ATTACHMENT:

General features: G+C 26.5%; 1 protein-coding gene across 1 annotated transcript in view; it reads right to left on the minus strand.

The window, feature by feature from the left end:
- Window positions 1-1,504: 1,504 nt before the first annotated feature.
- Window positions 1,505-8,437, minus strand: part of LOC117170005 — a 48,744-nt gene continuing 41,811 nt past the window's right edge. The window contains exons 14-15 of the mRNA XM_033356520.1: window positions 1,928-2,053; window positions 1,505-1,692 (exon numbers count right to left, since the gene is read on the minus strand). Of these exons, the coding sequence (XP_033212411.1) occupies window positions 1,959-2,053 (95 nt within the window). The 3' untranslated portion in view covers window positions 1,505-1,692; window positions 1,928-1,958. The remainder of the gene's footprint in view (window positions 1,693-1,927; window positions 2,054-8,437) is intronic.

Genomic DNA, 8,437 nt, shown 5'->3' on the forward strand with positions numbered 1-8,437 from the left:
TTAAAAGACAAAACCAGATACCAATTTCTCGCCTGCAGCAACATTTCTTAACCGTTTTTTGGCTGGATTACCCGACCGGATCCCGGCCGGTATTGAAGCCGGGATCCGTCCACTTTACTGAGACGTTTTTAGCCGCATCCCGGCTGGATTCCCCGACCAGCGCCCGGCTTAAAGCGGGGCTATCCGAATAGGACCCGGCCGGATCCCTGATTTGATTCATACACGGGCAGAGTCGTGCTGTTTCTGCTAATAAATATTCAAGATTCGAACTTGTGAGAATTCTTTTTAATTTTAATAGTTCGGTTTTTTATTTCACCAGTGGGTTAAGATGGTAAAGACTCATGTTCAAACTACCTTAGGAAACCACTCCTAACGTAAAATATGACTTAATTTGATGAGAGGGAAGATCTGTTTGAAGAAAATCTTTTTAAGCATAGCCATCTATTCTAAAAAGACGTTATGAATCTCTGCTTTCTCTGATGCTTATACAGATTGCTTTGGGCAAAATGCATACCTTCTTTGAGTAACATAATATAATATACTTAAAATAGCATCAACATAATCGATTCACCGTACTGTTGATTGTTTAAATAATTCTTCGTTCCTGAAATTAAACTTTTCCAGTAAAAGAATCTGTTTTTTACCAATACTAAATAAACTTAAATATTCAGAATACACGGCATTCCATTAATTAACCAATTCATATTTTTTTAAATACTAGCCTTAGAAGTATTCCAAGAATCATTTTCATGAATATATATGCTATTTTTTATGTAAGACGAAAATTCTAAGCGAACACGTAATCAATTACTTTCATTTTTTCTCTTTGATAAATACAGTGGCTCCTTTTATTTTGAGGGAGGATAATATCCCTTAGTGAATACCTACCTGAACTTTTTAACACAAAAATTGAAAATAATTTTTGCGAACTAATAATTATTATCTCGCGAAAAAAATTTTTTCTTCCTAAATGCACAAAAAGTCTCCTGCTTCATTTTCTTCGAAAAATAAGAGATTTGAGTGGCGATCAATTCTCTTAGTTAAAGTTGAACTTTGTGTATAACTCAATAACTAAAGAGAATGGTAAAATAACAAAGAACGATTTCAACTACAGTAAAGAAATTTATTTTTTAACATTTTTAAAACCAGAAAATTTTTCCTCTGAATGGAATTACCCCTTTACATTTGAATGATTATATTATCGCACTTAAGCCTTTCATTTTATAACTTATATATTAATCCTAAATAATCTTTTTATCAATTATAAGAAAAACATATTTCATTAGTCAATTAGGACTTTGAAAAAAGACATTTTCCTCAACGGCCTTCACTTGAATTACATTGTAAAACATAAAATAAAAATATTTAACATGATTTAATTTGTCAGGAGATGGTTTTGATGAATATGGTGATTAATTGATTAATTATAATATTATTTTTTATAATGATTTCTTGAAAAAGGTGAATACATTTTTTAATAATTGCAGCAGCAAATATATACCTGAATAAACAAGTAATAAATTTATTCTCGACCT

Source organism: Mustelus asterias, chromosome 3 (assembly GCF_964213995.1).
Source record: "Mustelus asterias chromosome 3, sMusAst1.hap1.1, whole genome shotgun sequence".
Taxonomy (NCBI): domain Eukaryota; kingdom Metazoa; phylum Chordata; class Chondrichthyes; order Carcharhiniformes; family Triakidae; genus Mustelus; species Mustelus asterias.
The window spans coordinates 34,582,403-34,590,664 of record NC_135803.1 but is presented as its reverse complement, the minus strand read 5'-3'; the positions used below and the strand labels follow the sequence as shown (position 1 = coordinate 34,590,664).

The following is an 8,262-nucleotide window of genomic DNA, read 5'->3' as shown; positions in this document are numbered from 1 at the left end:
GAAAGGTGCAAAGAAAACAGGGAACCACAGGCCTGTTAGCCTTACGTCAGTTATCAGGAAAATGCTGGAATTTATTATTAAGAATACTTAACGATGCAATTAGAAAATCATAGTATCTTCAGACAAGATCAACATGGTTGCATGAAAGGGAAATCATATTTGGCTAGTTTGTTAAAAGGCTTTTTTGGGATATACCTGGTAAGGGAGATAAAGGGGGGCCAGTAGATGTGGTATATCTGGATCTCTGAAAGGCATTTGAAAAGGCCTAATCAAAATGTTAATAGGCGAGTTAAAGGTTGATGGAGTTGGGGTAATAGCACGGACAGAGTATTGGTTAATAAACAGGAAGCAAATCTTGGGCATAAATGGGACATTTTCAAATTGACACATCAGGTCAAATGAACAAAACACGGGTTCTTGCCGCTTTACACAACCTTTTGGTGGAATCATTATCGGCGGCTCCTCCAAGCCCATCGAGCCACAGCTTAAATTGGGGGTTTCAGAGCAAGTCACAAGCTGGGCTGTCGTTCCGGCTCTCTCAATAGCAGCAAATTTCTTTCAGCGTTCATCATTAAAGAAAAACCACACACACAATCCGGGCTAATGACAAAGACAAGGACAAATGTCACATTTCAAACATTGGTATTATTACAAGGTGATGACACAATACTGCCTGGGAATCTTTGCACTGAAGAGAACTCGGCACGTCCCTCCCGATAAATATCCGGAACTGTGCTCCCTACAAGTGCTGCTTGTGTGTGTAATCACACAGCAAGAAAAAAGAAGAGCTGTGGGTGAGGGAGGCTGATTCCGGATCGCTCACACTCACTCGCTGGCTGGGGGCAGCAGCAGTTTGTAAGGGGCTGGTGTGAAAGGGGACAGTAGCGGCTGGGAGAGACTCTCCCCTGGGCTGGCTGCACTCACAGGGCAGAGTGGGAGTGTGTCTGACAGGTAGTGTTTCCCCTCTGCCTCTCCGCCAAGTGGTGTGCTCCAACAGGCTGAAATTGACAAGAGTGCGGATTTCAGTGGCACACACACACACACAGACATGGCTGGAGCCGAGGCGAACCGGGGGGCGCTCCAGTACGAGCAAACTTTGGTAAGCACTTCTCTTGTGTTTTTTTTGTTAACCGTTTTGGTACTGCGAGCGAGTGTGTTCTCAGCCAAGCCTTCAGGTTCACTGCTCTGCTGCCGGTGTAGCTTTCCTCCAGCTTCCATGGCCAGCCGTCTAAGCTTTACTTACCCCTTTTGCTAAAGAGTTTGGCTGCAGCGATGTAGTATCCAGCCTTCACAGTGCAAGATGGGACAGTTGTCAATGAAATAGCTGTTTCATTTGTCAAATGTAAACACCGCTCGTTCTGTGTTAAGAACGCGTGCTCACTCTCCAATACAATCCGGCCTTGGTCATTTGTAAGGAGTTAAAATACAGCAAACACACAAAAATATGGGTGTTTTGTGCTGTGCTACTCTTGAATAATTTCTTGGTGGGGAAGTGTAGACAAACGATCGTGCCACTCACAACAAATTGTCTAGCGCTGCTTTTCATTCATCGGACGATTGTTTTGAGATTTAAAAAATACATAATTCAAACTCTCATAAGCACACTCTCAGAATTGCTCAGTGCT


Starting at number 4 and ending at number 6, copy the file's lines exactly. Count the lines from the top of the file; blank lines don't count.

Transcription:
- Window positions 1,505-8,437, minus strand: part of LOC117170005 — a 48,744-nt gene continuing 41,811 nt past the window's right edge. The window contains exons 14-15 of the mRNA XM_033356520.1: window positions 1,928-2,053; window positions 1,505-1,692 (exon numbers count right to left, since the gene is read on the minus strand). Of these exons, the coding sequence (XP_033212411.1) occupies window positions 1,959-2,053 (95 nt within the window). The 3' untranslated portion in view covers window positions 1,505-1,692; window positions 1,928-1,958. The remainder of the gene's footprint in view (window positions 1,693-1,927; window positions 2,054-8,437) is intronic.

Genomic DNA, 8,437 nt, shown 5'->3' on the forward strand with positions numbered 1-8,437 from the left:
TTAAAAGACAAAACCAGATACCAATTTCTCGCCTGCAGCAACATTTCTTAACCGTTTTTTGGCTGGATTACCCGACCGGATCCCGGCCGGTATTGAAGCCGGGATCCGTCCACTTTACTGAGACGTTTTTAGCCGCATCCCGGCTGGATTCCCCGACCAGCGCCCGGCTTAAAGCGGGGCTATCCGAATAGGACCCGGCCGGATCCCTGATTTGATTCATACACGGGCAGAGTCGTGCTGTTTCTGCTAATAAATATTCAAGATTCGAACTTGTGAGAATTCTTTTTAATTTTAATAGTTCGGTTTTTTATTTCACCAGTGGGTTAAGATGGTAAAGACTCATGTTCAAACTACCTTAGGAAACCACTCCTAACGTAAAATATGACTTAATTTGATGAGAGGGAAGATCTGTTTGAAGAAAATCTTTTTAAGCATAGCCATCTATTCTAAAAAGACGTTATGAATCTCTGCTTTCTCTGATGCTTATACAGATTGCTTTGGGCAAAATGCATACCTTCTTTGAGTAACATAATATAATATACTTAAAATAGCATCAACATAATCGATTCACCGTACTGTTGATTGTTTAAATAATTCTTCGTTCCTGAAATTAAACTTTTCCAGTAAAAGAATCTGTTTTTTACCAATACTAAATAAACTTAAATATTCAGAATACACGGCATTCCATTAATTAACCAATTCATATTTTTTTAAATACTAGCCTTAGAAGTATTCCAAGAATCATTTTCATGAATATATATGCTATTTTTTATGTAAGACGAAAATTCTAAGCGAACACGTAATCAATTACTTTCATTTTTTCTCTTTGATAAATACAGTGGCTCCTTTTATTTTGAGGGAGGATAATATCCCTTAGTGAATACCTACCTGAACTTTTTAACACAAAAATTGAAAATAATTTTTGCGAACTAATAATTATTATCTCGCGAAAAAAATTTTTTCTTCCTAAATGCACAAAAAGTCTCCTGCTTCATTTTCTTCGAAAAATAAGAGATTTGAGTGGCGATCAATTCTCTTAGTTAAAGTTGAACTTTGTGTATAACTCAATAACTAAAGAGAATGGTAAAATAACAAAGAACGATTTCAACTACAGTAAAGAAATTTATTTTTTAACATTTTTAAAACCAGAAAATTTTTCCTCTGAATGGAATTACCCCTTTACATTTGAATGATTATATTATCGCACTTAAGCCTTTCATTTTATAACTTATATATTAATCCTAAATAATCTTTTTATCAATTATAAGAAAAACATATTTCATTAGTCAATTAGGACTTTGAAAAAAGACATTTTCCTCAACGGCCTTCACTTGAATTACATTGTAAAACATAAAATAAAAATATTTAACATGATTTAATTTGTCAGGAGATGGTTTTGATGAATATGGTGATTAATTGATTAATTATAATATTATTTTTTATAATGATTTCTTGAAAAAGGTGAATACATTTTTTAATAATTGCAGCAGCAAATATATACCTGAATAAACAAGTAATAAATTTATTCTCGACCT